The Endurance of Indians

Reports of gross misdeeds by people in power leave as much of an impression on the Indian mind as does yesterday’s weather forecast. And they appear to be as helpless in the face of institutionalized corruption and criminal behavior as in altering the weather. They take both as a given, a fact of nature that is outside their control.

In the section on “Politics”, IBN Live reports, “Mamata to look into allegations of scam against Lalu.” Well, that’s politics. Lalu and scams is not news. Indeed, Indian politicians and scams are nothing new. IBN also reports “Karnataka Chief Justice in trouble”

Karnataka High Court Chief Justice PD Dinakaran’s assets are under scrutiny and the Chief Justice of India KG Balakrishnan has asked him to respond to allegations that he has amassed assets disproportionate to his income.

From the Mumbai Mirror

Congress president Sonia Gandhi, who inaugurated the refurbished Congress office at Azad Maidan on Monday, stands to lose the moral high ground she likes to take. It may unnerve her to learn that the office is neither legal nor austere.

The mind rebels on reading the phrase “the moral high ground” and the name of a politician in the same sentence. Yet Indians willingly vote into office politicians that no one doubts are corrupt and worse complicit in murder, rape, extortion and other generally nasty things. It is quite certain that these voters would shun any of their acquaintances if the latter were accused of major crimes but for some peculiar reason find it totally acceptable that the people whom they are electing to make laws are themselves criminals.

Recently, the chief minister of AP died in a crash. It appears to be common knowledge that his rise to power was associated with major violence — not unlike other politician’s rise. Yet they were falling all over themselves with grief at his demise.

Why is this so? Do Indians lose their moral compass when it comes to leaders?

Reading the news today brought to mind the truth of what that great American abolitionist Frederick Douglass (d. 1895) had written over a century ago. “Find out just what people will submit to, and you have found out the exact amount of injustice and wrong which will be imposed upon them … . The limits of tyrants are prescribed by the endurance of those whom they oppress.” A wide-angled view of India reveals that Indians are willing participants in their own oppression.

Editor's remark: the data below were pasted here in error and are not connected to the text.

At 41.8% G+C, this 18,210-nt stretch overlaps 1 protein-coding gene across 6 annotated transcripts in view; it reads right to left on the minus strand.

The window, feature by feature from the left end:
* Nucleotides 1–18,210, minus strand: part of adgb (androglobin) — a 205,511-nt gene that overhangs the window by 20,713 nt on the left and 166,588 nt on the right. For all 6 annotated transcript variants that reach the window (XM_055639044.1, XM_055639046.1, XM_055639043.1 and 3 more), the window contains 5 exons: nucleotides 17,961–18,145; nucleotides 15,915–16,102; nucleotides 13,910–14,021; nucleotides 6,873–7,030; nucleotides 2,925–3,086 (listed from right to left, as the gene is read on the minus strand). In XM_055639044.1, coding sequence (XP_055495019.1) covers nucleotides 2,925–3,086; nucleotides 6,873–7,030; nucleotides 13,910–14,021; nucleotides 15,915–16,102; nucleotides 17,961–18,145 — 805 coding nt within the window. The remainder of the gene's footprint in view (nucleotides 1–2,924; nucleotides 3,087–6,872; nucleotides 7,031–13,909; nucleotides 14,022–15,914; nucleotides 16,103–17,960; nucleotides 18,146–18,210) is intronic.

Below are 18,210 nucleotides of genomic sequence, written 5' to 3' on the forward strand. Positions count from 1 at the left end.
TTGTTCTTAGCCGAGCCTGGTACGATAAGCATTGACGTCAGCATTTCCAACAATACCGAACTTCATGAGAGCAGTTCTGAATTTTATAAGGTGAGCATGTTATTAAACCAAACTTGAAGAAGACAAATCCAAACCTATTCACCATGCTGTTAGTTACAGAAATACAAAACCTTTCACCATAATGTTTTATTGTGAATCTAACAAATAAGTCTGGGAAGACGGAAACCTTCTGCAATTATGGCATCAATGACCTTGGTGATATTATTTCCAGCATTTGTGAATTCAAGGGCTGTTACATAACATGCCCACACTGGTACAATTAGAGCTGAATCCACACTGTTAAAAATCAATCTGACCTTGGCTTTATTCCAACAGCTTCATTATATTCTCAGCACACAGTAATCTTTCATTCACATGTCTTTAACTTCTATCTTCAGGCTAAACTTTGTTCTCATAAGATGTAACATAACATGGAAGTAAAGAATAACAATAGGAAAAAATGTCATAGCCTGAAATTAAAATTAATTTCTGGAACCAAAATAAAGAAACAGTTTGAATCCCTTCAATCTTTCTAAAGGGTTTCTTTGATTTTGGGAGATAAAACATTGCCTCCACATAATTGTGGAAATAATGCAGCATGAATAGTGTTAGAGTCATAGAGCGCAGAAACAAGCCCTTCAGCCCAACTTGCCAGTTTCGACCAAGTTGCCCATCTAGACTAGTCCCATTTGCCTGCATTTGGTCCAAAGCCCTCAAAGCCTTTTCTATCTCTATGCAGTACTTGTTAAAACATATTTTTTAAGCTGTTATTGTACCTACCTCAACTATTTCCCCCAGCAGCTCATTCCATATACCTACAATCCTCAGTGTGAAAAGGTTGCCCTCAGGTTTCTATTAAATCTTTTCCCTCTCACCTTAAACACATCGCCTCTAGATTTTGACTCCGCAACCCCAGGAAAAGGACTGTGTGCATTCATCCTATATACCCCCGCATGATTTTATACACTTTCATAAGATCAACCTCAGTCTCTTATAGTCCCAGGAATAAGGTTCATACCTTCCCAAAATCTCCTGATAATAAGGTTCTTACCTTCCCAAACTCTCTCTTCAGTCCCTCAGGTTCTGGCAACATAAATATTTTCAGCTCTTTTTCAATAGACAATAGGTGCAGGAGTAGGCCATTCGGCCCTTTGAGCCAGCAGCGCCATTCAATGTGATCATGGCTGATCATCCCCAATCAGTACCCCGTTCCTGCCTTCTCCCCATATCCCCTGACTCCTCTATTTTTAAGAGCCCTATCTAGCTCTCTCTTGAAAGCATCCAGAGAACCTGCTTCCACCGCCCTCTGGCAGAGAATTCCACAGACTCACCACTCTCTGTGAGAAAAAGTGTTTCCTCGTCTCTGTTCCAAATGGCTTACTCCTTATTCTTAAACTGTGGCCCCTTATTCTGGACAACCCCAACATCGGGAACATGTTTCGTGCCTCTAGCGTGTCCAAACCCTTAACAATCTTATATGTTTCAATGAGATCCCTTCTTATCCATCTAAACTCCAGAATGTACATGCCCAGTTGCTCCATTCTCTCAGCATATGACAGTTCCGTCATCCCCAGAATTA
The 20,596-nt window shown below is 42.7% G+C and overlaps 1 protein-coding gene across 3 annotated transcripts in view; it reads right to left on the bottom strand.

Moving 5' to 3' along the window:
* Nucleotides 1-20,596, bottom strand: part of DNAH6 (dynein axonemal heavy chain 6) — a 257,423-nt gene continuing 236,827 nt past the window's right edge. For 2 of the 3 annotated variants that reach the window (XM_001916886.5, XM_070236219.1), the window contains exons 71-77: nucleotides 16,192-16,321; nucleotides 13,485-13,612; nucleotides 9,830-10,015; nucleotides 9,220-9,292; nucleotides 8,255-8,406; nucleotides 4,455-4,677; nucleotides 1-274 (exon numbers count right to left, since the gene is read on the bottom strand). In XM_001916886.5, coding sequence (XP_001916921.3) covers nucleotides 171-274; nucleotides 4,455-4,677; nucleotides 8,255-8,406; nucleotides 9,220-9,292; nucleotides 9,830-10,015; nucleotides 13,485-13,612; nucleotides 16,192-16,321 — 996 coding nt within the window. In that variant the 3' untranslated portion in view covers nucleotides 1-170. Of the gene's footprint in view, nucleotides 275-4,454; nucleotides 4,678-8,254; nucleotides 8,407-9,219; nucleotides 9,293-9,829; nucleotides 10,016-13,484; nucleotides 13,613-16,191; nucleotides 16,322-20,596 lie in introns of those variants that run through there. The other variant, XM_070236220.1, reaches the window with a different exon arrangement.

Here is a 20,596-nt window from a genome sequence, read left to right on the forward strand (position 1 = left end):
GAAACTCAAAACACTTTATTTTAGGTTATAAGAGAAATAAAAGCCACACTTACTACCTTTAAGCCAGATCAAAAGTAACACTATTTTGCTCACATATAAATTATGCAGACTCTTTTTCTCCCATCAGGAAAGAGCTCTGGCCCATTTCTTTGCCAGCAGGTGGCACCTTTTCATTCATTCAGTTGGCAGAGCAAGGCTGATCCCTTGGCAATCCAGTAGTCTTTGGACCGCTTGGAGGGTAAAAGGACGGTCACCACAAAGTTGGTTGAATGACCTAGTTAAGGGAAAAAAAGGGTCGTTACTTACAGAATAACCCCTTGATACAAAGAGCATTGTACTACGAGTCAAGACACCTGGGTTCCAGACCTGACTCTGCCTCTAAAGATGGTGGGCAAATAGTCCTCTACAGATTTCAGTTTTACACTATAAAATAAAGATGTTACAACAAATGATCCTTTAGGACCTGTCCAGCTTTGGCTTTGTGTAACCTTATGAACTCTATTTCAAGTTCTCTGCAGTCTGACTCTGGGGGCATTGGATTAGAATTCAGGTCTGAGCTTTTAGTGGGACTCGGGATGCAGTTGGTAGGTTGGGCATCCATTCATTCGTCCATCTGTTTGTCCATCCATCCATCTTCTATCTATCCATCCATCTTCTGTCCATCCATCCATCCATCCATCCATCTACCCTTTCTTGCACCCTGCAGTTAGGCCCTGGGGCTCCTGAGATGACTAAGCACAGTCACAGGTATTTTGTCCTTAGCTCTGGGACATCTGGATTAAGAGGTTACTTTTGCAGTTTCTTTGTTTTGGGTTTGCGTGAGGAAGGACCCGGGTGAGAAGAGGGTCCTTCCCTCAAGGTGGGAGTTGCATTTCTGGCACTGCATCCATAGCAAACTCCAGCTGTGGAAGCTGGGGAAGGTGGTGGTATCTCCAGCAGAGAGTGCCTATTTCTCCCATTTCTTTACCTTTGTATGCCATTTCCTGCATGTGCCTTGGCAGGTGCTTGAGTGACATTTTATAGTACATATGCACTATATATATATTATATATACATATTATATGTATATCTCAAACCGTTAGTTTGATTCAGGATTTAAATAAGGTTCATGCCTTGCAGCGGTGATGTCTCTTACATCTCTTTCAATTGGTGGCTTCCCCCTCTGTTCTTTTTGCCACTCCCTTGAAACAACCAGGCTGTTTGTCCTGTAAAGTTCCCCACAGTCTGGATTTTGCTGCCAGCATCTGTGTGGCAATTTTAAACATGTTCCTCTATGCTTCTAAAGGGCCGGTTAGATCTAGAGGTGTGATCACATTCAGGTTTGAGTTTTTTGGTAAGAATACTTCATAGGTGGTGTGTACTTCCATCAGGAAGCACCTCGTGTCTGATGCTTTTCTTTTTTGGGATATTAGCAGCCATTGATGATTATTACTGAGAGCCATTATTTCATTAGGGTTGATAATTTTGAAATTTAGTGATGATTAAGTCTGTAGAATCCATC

Or maybe I should be more charitable. Perhaps Indians are not so much willing as unable to do anything about it. Their powerlessness comes from their inability to reason, which could be because they are uneducated. Perhaps keeping the masses of India uneducated is deliberate. It keeps the people from revolting against those who are in power.

The wikipedia informs us about Frederick Douglass:

When Douglass was about twelve, Hugh Auld’s wife Sophia started teaching him the alphabet. She was breaking the law against teaching slaves to read. When Hugh Auld discovered this, he strongly disapproved, saying that if a slave learned to read, he would become dissatisfied with his condition and desire freedom.

I think that the people who grabbed power when the British left have seen to it through the policies that they implement that most Indians should not even become literate, leave alone become educated. I am sure that widespread literacy may awaken the Indians, leading them to demand freedom.

The slaves of America, led by people like Douglass (who was called “The Lion of Anacostia”), freed themselves. I wonder if Indians will ever become free from the tyranny that they endure. There are no lions in India.

Author: Atanu Dey


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